What CEOs Expect from CIOs

CEOs want CIOs who know their industries, think like customers and can envision new business opportunities.

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“The skill sets are still evolving to catch up to the need,” notes Chris Patrick, partner in charge of the global CIO practice for executive recruiter Egon Zehnder International. (Related: "Want to Be a CIO? Be Prepared to Answer These Questions") Particularly tough to find among CIOs are external-facing competencies: knowing a company’s market, understanding customers, identifying new revenue opportunities and having a grasp of business, not just IT, strategy. “IT leaders are learning by interacting with business peers in a much more strategic way, as opposed to being suppliers of technology.”

Learning these skills takes time, however. For now, Patrick thinks, the demand for such IT leaders will outstrip the supply. (Egon Zehnder and the Council have developed a model called “ Journey to the Future-State CIO” to help IT leaders earn their business strategy bona fides. For more information, go to council.cio.com/futurestate).

Meanwhile, some CEOs are taking time to work with IT execs as coaches and confidants. Bayer’s Babe mentors senior IT managers with strong potential. He recounts that one individual he mentored had a strong intellect but a very logical worldview, so much so that any idea that wasn’t logical carried no weight with him and he would dismiss it. “I helped him to see that at the executive level, most of what you deal with is political, not logical, and you have to learn to work with that.”

Several CEOs interviewed for this story stress the need to lend visible support to their CIOs in order to build up the IT leaders’ credibility and help them deal with their toughest constituents—business-unit and function heads who are narrowly focused on their own areas and might not see the bigger corporate picture. MillerCoors’ Kiely coaches his CIO Wasielewski on where the land mines are as she decides how to best blend the different business cultures of former rivals Miller and Coors into a single harmonious brew.

“I give her feedback on what I’ve heard from the organization and where the squeaky wheels are,” Kiely says. “I coach her on how to effectively impact a particular player or a particular department.” Kiely also has offered to “fly cover” to protect the IT team during particularly complex projects. He’ll sit in with Wasielewski’s team as they describe their implementation challenges and how they plan to overcome them, and then he will convey these themes to the business units. “I’ll show support and an understanding of the issues,” says Kiely. The CEO’s endorsement, and the interpretation he offers of IT’s plan as the ultimate IT-business liaison, effectively warms up potentially frosty constituents.

For Purdue’s Córdova, empowerment and inclusion are her preferred strategies for ensuring the CIO contributes strategically. Her CIO, McCartney, is a member of her “cabinet,” made up of 20 administrative officers; they implement the university’s strategic plan. Córdova has also placed McCartney in positions that transcend technology and the IT department. For example, as the executive in charge of the university’s research computing infrastructure, he is one of three university executives who make presentations to the board about academic research, which means he advocates for one of Purdue’s most significant growth streams.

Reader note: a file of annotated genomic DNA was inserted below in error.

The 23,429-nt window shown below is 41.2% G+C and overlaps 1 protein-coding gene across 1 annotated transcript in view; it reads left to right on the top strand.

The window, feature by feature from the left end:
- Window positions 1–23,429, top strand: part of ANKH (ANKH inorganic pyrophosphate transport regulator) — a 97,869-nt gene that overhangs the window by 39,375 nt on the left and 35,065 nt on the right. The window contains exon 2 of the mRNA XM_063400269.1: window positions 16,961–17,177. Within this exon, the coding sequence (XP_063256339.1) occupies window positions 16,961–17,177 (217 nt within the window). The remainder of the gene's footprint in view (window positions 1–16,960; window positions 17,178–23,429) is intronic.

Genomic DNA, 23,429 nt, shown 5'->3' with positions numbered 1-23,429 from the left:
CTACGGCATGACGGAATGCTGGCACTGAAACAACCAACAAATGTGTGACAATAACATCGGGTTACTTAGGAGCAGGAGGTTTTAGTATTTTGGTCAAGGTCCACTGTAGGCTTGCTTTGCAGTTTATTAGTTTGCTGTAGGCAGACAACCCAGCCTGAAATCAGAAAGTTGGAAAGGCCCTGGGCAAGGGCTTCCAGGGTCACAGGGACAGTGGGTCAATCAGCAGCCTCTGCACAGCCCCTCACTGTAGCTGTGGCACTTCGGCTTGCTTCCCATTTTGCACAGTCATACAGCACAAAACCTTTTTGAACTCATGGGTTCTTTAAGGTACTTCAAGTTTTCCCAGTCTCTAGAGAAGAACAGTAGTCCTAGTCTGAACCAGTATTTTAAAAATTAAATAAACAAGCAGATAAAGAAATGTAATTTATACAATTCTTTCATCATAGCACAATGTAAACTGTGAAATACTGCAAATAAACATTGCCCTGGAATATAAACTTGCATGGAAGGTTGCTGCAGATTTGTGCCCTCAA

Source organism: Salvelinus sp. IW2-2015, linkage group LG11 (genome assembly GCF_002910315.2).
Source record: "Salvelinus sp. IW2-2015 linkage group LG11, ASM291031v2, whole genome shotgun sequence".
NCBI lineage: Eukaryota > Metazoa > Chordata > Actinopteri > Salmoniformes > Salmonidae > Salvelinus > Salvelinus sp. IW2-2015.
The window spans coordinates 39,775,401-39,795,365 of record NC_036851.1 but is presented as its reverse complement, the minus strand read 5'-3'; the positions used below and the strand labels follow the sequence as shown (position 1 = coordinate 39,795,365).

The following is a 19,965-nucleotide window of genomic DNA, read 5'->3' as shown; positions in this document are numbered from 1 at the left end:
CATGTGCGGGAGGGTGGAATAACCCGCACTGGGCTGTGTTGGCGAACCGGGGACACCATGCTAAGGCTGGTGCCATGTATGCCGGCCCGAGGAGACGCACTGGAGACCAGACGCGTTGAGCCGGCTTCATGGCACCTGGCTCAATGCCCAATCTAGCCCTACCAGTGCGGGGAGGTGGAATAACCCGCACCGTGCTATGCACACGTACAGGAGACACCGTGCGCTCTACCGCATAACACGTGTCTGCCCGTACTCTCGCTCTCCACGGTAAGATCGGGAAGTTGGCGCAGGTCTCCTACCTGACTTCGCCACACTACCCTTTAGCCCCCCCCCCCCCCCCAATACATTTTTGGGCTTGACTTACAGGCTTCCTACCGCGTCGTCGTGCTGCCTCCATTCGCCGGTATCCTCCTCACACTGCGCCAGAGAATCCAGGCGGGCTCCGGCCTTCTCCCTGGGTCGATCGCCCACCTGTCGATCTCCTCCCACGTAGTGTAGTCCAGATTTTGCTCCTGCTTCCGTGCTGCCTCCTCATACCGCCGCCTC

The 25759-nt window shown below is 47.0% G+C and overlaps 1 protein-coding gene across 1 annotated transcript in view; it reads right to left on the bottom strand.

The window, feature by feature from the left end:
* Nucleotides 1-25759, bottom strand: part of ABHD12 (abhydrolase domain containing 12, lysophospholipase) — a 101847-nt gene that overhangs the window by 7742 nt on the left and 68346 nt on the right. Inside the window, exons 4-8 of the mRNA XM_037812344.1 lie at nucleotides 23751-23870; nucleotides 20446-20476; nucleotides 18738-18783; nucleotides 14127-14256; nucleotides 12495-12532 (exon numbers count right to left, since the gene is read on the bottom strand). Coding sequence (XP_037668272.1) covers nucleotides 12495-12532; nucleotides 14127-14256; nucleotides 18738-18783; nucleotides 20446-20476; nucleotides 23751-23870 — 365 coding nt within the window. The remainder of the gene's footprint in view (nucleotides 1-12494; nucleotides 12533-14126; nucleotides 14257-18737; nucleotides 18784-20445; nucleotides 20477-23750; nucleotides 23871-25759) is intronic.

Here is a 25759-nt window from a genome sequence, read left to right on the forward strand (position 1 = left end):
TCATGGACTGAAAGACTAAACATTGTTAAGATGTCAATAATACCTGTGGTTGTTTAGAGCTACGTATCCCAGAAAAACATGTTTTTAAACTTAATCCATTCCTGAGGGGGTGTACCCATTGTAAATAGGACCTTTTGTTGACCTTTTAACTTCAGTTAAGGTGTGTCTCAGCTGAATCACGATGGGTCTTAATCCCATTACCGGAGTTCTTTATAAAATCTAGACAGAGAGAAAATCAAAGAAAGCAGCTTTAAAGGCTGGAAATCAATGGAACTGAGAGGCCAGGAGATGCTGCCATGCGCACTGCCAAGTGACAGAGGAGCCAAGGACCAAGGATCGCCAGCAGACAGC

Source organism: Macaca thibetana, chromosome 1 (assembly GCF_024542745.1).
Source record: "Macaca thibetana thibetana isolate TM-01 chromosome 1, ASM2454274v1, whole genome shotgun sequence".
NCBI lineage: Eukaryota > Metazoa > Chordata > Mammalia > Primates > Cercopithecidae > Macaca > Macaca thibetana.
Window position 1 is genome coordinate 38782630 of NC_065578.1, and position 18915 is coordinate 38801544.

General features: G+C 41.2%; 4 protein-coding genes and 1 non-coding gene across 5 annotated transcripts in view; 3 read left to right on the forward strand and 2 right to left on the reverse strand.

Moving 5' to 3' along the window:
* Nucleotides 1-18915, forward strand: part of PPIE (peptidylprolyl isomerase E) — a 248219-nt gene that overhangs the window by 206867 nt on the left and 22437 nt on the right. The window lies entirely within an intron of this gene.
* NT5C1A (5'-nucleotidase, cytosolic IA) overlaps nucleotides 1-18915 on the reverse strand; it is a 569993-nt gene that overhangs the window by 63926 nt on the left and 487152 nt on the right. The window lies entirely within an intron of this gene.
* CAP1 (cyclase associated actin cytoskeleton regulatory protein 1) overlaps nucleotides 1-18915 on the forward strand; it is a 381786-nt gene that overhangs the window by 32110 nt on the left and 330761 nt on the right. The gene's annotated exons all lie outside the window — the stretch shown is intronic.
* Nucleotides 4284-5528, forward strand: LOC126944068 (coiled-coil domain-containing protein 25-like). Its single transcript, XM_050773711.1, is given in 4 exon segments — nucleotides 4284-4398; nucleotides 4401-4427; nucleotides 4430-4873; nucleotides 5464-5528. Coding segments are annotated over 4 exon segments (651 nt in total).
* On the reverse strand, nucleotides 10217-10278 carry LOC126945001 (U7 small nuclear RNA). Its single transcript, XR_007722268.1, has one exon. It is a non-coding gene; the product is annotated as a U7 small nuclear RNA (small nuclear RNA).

Having the CIO represent the CEO to the public is another way to boost an IT leader’s business credibility and reputation. Bayer’s Babe asks Claudio Abreu, President and CEO of Business and Technology Services, to represent him at industry and civic events, including at a television panel during the 2009 G-20 Summit in Pittsburgh, in which Abreu addressed how that city—home to Bayer’s headquarters—contributes to the global economy.

“Claudio is someone I fully trust to sit in for me on most anything,” Babe says. “For an interview about our company or our role in this region, Claudio is very capable of doing that. If it were something very specific on a deep-dive industry topic, I might have to prep him a bit, but I feel he could handle it well.” These opportunities to be visible are a chance to practice and publicly demonstrate a broader grasp of business forces in front of internal and industry constituents.

What all these coaching and positioning efforts have in common is that they show an effort by CEOs to embrace and ensure the success of the strategy-oriented CIO. Although the vast majority of his Fortune 500 CEO clients state a critical need for a strategic IT leader, Egon Zehnder’s Patrick knows the proof is in their actions. CEOs have to walk their talk.

“Make the CIO your partner and treat him like a partner,” AXA’s Condron advises fellow CEOs. Engaging in a one-to-one working relationship builds the CIO’s confidence, and it sends a message that the CEO truly sees the role as strategically important. “Everybody then knows the CIO has the eyes and ears of the CEO,” Condron notes. “He is my partner, but he’s not just my partner. He’s the partner of his peers who sit at the table with him. He has our total respect, and that’s why it works.”


Copyright © 2010 IDG Communications, Inc.

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